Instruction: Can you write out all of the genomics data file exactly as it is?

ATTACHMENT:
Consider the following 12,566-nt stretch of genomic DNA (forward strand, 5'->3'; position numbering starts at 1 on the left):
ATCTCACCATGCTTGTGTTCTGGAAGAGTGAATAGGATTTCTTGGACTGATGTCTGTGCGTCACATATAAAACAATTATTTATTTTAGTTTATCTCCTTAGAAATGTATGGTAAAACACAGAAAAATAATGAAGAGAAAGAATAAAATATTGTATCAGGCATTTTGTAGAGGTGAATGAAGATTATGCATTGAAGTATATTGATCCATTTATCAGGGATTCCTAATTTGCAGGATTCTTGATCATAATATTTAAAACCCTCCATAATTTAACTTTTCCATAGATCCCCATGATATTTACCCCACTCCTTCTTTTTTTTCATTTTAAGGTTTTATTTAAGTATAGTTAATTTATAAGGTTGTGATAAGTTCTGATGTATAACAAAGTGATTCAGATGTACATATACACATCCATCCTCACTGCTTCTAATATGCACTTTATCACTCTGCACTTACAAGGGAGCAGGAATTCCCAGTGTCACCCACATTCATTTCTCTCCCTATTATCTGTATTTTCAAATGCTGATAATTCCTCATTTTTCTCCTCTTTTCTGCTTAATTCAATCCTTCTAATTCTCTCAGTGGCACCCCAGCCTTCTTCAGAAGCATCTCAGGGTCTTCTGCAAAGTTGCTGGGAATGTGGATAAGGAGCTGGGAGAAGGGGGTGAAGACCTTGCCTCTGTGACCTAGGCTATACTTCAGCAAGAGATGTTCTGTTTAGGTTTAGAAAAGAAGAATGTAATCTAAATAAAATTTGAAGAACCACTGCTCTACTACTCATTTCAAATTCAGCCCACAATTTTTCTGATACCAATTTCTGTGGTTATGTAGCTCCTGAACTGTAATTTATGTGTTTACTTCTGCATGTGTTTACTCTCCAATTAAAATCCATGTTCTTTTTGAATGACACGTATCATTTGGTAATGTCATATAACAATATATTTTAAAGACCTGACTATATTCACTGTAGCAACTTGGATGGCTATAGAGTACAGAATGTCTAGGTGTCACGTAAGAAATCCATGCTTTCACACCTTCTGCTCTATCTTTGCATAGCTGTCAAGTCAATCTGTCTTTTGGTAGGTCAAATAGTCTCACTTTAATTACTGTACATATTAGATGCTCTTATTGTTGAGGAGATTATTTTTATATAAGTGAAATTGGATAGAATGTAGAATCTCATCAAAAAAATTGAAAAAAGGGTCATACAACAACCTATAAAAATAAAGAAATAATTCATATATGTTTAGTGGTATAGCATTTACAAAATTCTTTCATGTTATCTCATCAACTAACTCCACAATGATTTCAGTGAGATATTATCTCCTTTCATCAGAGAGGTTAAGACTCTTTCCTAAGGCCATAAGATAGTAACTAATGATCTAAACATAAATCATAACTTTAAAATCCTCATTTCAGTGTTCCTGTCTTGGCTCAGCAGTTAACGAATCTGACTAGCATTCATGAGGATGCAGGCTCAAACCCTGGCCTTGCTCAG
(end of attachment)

Consider the following 12,566-nt stretch of genomic DNA (forward strand, 5'->3'; position numbering starts at 1 on the left):
ATCTCACCATGCTTGTGTTCTGGAAGAGTGAATAGGATTTCTTGGACTGATGTCTGTGCGTCACATATAAAACAATTATTTATTTTAGTTTATCTCCTTAGAAATGTATGGTAAAACACAGAAAAATAATGAAGAGAAAGAATAAAATATTGTATCAGGCATTTTGTAGAGGTGAATGAAGATTATGCATTGAAGTATATTGATCCATTTATCAGGGATTCCTAATTTGCAGGATTCTTGATCATAATATTTAAAACCCTCCATAATTTAACTTTTCCATAGATCCCCATGATATTTACCCCACTCCTTCTTTTTTTTCATTTTAAGGTTTTATTTAAGTATAGTTAATTTATAAGGTTGTGATAAGTTCTGATGTATAACAAAGTGATTCAGATGTACATATACACATCCATCCTCACTGCTTCTAATATGCACTTTATCACTCTGCACTTACAAGGGAGCAGGAATTCCCAGTGTCACCCACATTCATTTCTCTCCCTATTATCTGTATTTTCAAATGCTGATAATTCCTCATTTTTCTCCTCTTTTCTGCTTAATTCAATCCTTCTAATTCTCTCAGTGGCACCCCAGCCTTCTTCAGAAGCATCTCAGGGTCTTCTGCAAAGTTGCTGGGAATGTGGATAAGGAGCTGGGAGAAGGGGGTGAAGACCTTGCCTCTGTGACCTAGGCTATACTTCAGCAAGAGATGTTCTGTTTAGGTTTAGAAAAGAAGAATGTAATCTAAATAAAATTTGAAGAACCACTGCTCTACTACTCATTTCAAATTCAGCCCACAATTTTTCTGATACCAATTTCTGTGGTTATGTAGCTCCTGAACTGTAATTTATGTGTTTACTTCTGCATGTGTTTACTCTCCAATTAAAATCCATGTTCTTTTTGAATGACACGTATCATTTGGTAATGTCATATAACAATATATTTTAAAGACCTGACTATATTCACTGTAGCAACTTGGATGGCTATAGAGTACAGAATGTCTAGGTGTCACGTAAGAAATCCATGCTTTCACACCTTCTGCTCTATCTTTGCATAGCTGTCAAGTCAATCTGTCTTTTGGTAGGTCAAATAGTCTCACTTTAATTACTGTACATATTAGATGCTCTTATTGTTGAGGAGATTATTTTTATATAAGTGAAATTGGATAGAATGTAGAATCTCATCAAAAAAATTGAAAAAAGGGTCATACAACAACCTATAAAAATAAAGAAATAATTCATATATGTTTAGTGGTATAGCATTTACAAAATTCTTTCATGTTATCTCATCAACTAACTCCACAATGATTTCAGTGAGATATTATCTCCTTTCATCAGAGAGGTTAAGACTCTTTCCTAAGGCCATAAGATAGTAACTAATGATCTAAACATAAATCATAACTTTAAAATCCTCATTTCAGTGTTCCTGTCTTGGCTCAGCAGTTAACGAATCTGACTAGCATTCATGAGGATGCAGGCTCAAACCCTGGCCTTGCTCAG